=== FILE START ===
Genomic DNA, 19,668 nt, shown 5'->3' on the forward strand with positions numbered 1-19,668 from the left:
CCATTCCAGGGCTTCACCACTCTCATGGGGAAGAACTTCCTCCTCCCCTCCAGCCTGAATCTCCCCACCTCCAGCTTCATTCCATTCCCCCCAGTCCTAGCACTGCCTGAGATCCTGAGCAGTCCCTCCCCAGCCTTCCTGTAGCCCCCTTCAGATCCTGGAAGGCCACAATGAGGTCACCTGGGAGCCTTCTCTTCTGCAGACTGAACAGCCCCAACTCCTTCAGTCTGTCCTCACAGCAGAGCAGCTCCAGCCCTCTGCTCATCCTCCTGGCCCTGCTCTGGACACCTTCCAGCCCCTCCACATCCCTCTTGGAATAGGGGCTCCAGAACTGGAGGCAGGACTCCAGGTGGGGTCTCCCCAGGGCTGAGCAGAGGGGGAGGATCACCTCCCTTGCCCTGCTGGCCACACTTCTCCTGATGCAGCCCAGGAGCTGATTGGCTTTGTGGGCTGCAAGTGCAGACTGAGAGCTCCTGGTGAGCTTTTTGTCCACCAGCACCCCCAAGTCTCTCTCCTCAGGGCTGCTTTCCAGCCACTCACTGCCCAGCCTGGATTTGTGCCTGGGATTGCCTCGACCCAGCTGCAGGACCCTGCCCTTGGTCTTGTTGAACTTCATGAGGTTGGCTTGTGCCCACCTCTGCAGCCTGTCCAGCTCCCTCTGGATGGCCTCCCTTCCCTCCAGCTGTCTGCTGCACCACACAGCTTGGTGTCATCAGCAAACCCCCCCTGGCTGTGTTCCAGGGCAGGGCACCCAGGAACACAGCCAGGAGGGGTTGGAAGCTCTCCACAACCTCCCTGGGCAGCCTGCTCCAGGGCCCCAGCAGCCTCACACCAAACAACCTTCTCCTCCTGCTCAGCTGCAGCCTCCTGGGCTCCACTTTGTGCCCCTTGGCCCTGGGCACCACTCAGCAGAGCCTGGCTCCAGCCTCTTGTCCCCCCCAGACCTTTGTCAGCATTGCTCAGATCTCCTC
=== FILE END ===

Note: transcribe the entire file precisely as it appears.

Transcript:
Genomic DNA, 19,668 nt, shown 5'->3' on the forward strand with positions numbered 1-19,668 from the left:
CCATTCCAGGGCTTCACCACTCTCATGGGGAAGAACTTCCTCCTCCCCTCCAGCCTGAATCTCCCCACCTCCAGCTTCATTCCATTCCCCCCAGTCCTAGCACTGCCTGAGATCCTGAGCAGTCCCTCCCCAGCCTTCCTGTAGCCCCCTTCAGATCCTGGAAGGCCACAATGAGGTCACCTGGGAGCCTTCTCTTCTGCAGACTGAACAGCCCCAACTCCTTCAGTCTGTCCTCACAGCAGAGCAGCTCCAGCCCTCTGCTCATCCTCCTGGCCCTGCTCTGGACACCTTCCAGCCCCTCCACATCCCTCTTGGAATAGGGGCTCCAGAACTGGAGGCAGGACTCCAGGTGGGGTCTCCCCAGGGCTGAGCAGAGGGGGAGGATCACCTCCCTTGCCCTGCTGGCCACACTTCTCCTGATGCAGCCCAGGAGCTGATTGGCTTTGTGGGCTGCAAGTGCAGACTGAGAGCTCCTGGTGAGCTTTTTGTCCACCAGCACCCCCAAGTCTCTCTCCTCAGGGCTGCTTTCCAGCCACTCACTGCCCAGCCTGGATTTGTGCCTGGGATTGCCTCGACCCAGCTGCAGGACCCTGCCCTTGGTCTTGTTGAACTTCATGAGGTTGGCTTGTGCCCACCTCTGCAGCCTGTCCAGCTCCCTCTGGATGGCCTCCCTTCCCTCCAGCTGTCTGCTGCACCACACAGCTTGGTGTCATCAGCAAACCCCCCCTGGCTGTGTTCCAGGGCAGGGCACCCAGGAACACAGCCAGGAGGGGTTGGAAGCTCTCCACAACCTCCCTGGGCAGCCTGCTCCAGGGCCCCAGCAGCCTCACACCAAACAACCTTCTCCTCCTGCTCAGCTGCAGCCTCCTGGGCTCCACTTTGTGCCCCTTGGCCCTGGGCACCACTCAGCAGAGCCTGGCTCCAGCCTCTTGTCCCCCCCAGACCTTTGTCAGCATTGCTCAGATCTCCTC